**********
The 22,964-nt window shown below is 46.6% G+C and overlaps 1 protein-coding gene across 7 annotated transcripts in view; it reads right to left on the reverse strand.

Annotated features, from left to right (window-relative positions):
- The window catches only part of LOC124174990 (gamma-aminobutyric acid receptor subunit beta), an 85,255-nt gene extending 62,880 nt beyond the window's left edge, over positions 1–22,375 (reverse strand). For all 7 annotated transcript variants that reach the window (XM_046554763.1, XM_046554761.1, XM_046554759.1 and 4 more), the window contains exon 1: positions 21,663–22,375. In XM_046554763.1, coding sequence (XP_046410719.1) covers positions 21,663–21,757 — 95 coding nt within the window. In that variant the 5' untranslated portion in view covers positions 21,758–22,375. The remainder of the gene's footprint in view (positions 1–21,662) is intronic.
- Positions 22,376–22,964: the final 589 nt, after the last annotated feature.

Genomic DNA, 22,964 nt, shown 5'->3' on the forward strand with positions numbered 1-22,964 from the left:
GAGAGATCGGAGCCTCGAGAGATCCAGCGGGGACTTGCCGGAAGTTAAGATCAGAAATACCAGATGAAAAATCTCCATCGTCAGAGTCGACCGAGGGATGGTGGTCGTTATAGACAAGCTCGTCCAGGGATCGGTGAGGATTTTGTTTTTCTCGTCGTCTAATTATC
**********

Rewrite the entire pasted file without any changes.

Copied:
The 22,964-nt window shown below is 46.6% G+C and overlaps 1 protein-coding gene across 7 annotated transcripts in view; it reads right to left on the reverse strand.

Annotated features, from left to right (window-relative positions):
- The window catches only part of LOC124174990 (gamma-aminobutyric acid receptor subunit beta), an 85,255-nt gene extending 62,880 nt beyond the window's left edge, over positions 1–22,375 (reverse strand). For all 7 annotated transcript variants that reach the window (XM_046554763.1, XM_046554761.1, XM_046554759.1 and 4 more), the window contains exon 1: positions 21,663–22,375. In XM_046554763.1, coding sequence (XP_046410719.1) covers positions 21,663–21,757 — 95 coding nt within the window. In that variant the 5' untranslated portion in view covers positions 21,758–22,375. The remainder of the gene's footprint in view (positions 1–21,662) is intronic.
- Positions 22,376–22,964: the final 589 nt, after the last annotated feature.

Genomic DNA, 22,964 nt, shown 5'->3' on the forward strand with positions numbered 1-22,964 from the left:
GAGAGATCGGAGCCTCGAGAGATCCAGCGGGGACTTGCCGGAAGTTAAGATCAGAAATACCAGATGAAAAATCTCCATCGTCAGAGTCGACCGAGGGATGGTGGTCGTTATAGACAAGCTCGTCCAGGGATCGGTGAGGATTTTGTTTTTCTCGTCGTCTAATTATC